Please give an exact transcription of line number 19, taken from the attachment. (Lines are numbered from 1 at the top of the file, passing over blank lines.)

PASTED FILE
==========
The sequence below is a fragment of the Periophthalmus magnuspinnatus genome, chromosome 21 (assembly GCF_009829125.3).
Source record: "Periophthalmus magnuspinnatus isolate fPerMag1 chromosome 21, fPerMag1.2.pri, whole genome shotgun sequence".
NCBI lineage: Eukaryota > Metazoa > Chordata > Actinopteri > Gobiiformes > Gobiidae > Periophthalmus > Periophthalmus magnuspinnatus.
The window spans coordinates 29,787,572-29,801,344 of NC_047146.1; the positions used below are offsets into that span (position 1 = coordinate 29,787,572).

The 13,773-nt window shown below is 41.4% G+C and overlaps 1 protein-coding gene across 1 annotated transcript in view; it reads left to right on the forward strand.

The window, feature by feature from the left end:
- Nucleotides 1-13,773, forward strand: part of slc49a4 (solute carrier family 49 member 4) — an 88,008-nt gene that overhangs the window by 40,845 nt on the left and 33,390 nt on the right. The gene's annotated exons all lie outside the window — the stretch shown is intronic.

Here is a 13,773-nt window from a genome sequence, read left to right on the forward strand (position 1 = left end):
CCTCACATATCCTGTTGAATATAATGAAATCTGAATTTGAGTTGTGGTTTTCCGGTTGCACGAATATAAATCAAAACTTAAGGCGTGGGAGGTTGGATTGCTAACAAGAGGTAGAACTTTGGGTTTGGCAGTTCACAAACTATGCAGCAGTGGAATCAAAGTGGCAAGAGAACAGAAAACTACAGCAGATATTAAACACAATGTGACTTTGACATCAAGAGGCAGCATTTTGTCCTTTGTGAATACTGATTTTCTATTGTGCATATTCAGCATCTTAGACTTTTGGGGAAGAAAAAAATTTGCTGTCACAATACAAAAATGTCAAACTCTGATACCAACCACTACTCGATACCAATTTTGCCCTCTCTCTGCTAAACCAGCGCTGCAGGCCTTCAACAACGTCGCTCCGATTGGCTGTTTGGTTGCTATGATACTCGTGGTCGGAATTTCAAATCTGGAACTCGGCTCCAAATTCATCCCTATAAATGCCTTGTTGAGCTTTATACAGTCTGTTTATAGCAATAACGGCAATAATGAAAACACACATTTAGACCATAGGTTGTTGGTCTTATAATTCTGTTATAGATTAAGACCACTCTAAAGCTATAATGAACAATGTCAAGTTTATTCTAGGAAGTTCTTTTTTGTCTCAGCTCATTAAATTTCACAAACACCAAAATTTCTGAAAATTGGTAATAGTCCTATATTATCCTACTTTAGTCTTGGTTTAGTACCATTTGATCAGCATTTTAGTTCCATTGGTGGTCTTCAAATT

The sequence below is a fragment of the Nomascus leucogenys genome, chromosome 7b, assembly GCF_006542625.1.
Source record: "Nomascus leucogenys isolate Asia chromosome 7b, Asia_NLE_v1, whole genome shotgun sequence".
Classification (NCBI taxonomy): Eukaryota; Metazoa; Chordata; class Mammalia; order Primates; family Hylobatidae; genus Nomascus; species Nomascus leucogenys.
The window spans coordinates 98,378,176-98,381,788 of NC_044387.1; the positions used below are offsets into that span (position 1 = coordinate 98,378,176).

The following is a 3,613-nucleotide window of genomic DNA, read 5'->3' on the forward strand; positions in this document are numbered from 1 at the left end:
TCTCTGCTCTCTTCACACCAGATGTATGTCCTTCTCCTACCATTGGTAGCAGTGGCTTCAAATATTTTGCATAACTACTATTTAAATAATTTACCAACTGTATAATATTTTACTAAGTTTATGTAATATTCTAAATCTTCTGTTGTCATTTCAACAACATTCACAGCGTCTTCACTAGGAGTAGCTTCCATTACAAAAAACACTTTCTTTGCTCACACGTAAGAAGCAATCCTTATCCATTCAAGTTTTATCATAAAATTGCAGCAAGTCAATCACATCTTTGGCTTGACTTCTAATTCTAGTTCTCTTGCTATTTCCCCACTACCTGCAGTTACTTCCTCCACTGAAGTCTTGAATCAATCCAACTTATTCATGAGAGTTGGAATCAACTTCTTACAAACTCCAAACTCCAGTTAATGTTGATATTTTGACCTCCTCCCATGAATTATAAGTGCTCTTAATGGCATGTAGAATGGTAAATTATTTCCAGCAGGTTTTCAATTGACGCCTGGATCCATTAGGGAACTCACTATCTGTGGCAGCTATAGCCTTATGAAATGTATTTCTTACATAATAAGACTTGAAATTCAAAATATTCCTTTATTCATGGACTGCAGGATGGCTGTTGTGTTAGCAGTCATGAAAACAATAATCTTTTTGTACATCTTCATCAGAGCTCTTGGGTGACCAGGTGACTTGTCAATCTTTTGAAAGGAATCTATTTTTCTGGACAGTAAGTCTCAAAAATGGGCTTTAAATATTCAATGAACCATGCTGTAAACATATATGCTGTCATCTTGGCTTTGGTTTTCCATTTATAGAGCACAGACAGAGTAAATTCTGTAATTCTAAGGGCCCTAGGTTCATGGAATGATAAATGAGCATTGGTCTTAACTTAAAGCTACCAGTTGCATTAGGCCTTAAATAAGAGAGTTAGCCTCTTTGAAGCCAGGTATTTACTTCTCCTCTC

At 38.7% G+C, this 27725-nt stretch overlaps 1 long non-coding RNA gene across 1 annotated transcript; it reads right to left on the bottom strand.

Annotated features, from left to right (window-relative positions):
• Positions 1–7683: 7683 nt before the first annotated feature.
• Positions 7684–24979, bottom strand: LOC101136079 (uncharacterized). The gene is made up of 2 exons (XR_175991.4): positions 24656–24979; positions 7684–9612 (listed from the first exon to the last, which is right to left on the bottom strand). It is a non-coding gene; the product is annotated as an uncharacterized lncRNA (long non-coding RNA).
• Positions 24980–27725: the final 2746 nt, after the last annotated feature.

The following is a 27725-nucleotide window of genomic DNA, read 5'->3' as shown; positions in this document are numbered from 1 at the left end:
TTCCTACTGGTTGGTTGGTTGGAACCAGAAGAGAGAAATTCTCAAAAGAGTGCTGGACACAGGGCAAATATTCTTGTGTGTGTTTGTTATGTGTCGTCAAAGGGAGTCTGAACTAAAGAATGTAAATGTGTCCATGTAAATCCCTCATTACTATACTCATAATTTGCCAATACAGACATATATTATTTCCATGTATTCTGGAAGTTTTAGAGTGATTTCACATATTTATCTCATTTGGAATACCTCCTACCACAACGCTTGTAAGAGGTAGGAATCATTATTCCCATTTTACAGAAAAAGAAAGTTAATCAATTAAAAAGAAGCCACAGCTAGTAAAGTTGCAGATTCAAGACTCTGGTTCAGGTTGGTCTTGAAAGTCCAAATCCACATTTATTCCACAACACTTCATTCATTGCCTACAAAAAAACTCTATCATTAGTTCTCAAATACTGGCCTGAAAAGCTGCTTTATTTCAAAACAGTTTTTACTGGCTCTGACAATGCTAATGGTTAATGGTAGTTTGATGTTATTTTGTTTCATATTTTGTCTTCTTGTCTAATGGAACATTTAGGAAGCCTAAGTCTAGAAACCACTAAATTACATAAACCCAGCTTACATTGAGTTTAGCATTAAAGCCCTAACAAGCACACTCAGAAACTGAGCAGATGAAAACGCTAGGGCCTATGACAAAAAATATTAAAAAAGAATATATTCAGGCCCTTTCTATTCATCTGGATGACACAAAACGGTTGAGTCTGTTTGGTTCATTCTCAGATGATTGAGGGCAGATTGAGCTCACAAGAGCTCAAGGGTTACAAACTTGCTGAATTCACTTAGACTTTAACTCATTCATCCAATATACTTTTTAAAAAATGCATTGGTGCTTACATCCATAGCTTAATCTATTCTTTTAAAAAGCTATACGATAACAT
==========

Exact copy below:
• Positions 7684–24979, bottom strand: LOC101136079 (uncharacterized). The gene is made up of 2 exons (XR_175991.4): positions 24656–24979; positions 7684–9612 (listed from the first exon to the last, which is right to left on the bottom strand). It is a non-coding gene; the product is annotated as an uncharacterized lncRNA (long non-coding RNA).